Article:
Disgrace? Dismissal? Banishment?

Well, that does not appear to be what is happening in the case of Roger Ailes, the chief executive officer of Fox News who allegedly sexually harassed female subordinates since the 1960s.

According to the Drudge Report, 21st Century Fox, the corporate parent of Fox News, is negotiating an exit package with Ailes that includes a $40 million buyout. Other outlets report Fox wants to keep Ailes on the payroll as a consultant. In other words, the consequences of Ailes’ allegedly abusive behavior may consist of a fat check and a change of job title.

One reason that sexual harassment remains epidemic in the American workplace is the lack of any serious consequences for the abuser.  Victims of sexual harassment lose their dignity, sense of trust and  peace of mind. Many lose their jobs and financial security. In the rare instance that a sexual harasser is held to account, the consequences range from a pat on the hand to a quiet suggestion that it is time to move on.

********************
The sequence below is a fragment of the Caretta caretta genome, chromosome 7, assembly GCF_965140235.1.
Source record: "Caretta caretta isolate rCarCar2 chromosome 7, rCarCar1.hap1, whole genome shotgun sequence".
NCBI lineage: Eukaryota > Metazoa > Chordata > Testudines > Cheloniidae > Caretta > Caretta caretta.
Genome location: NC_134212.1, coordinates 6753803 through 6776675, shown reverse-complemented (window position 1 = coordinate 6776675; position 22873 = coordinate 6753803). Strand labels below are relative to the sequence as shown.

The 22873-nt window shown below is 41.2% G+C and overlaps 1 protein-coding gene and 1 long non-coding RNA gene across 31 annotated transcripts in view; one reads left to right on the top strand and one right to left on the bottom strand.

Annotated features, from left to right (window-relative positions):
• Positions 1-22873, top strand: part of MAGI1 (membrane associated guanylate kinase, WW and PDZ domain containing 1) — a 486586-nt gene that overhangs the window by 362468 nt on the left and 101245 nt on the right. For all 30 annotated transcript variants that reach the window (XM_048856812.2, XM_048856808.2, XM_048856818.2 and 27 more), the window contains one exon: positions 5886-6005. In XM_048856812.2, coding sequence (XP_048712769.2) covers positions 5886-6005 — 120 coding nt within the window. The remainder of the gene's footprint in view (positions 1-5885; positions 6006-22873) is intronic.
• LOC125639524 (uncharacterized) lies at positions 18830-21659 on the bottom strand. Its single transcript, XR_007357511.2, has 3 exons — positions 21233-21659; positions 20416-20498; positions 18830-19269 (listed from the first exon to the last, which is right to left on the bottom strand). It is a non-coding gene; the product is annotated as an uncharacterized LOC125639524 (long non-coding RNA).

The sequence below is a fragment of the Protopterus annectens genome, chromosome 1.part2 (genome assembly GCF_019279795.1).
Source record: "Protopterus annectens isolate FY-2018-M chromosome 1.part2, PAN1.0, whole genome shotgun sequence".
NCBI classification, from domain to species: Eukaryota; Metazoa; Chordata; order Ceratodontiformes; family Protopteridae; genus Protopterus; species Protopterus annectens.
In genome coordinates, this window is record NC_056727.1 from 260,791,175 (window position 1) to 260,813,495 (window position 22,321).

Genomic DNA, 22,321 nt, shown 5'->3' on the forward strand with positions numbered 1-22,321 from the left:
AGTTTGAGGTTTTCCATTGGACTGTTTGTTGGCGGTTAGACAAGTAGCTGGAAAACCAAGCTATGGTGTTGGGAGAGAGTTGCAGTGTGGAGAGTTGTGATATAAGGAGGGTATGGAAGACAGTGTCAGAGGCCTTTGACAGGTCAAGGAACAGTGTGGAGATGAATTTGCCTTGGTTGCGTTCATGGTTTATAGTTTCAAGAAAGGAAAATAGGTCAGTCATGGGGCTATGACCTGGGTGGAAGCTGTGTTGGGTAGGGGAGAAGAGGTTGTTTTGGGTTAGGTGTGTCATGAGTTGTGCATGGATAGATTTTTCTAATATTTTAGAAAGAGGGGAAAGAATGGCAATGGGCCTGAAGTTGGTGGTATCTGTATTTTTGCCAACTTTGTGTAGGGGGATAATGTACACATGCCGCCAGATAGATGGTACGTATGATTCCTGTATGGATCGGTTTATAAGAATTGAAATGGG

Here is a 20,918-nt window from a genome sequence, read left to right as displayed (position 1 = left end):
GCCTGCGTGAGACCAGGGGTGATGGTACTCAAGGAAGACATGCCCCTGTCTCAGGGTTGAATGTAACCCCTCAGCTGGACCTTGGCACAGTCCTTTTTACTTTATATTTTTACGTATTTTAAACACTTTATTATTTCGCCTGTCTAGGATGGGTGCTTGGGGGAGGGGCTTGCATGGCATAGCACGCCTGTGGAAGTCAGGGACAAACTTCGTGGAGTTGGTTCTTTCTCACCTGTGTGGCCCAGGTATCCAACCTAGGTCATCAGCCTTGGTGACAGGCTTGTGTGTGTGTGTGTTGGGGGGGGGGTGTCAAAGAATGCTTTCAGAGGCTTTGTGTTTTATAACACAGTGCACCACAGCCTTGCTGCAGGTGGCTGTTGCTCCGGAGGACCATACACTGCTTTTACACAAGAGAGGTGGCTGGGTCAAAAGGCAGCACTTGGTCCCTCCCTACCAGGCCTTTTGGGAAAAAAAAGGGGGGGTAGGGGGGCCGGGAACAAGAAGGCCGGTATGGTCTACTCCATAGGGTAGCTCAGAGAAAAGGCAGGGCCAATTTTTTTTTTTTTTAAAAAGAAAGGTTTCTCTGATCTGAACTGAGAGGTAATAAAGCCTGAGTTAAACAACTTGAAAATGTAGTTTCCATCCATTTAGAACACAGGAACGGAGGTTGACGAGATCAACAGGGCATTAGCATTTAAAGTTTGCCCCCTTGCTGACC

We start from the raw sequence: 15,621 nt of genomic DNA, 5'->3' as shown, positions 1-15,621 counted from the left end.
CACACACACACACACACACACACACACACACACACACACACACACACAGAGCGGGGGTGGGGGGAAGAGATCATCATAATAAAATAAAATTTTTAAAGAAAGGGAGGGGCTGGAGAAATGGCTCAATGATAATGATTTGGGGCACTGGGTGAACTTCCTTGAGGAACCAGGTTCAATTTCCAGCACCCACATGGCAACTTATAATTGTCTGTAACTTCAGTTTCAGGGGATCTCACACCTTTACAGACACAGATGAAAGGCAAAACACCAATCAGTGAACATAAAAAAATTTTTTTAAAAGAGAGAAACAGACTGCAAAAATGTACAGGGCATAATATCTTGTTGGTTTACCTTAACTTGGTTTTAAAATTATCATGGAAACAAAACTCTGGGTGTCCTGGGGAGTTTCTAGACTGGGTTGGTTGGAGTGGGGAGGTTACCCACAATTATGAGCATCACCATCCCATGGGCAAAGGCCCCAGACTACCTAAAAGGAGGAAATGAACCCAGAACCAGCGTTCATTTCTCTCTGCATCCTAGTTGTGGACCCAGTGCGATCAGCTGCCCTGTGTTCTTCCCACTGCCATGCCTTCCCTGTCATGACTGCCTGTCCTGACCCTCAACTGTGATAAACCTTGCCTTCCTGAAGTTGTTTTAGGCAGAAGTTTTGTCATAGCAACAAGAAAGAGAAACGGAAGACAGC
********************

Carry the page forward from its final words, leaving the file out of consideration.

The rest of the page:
Women in the workplace are well aware they lack any real protection from sexual harassment and this knowledge understandably deters them from reporting the problem.

Ailes woes began a few weeks ago when Gretchen Carlson, a former news anchor, filed a lawsuit claiming that Ailes fired her because she refused to have a sexual relationship with him. Ailes, 76, vigorously denied the accusation. Some observers (including former co-workers) dismissed Carlson’s complaint as a parting shot by an aging beauty queen whose afternoon TV show suffered from poor ratings.  (Fox is presently trying to move Carlson’s lawsuit out of federal court and the public eye into a closed-door arbitration proceedings.)

The problem for Ailes arose because other women began complaining about his allegedly abusive behavior.  Carlson’s attorney, Nancy Erika Smith, said that at least a dozen women contacted her firm after Carlson’s lawsuit was filed complaining of similar harassment by Ailes. The final blow appears to be a story by New York Magazine stating that Fox News star Megyn Kelly told a law firm hired to investigate Carlson’s complaint that Ailes had sexually harassed her a decade ago.

Fox had no choice but to do something.  When an employer receives a complaint that a manager is sexually harassing a subordinate, the employer is on notice and must act to prevent future harm (including retaliation) or it will risk serious damages.  However, the law does not require the employer to actually penalize the harasser.  So Fox’s game plan appears to be this – remove Ailes from his supervisory position, while keeping him happy and on the job.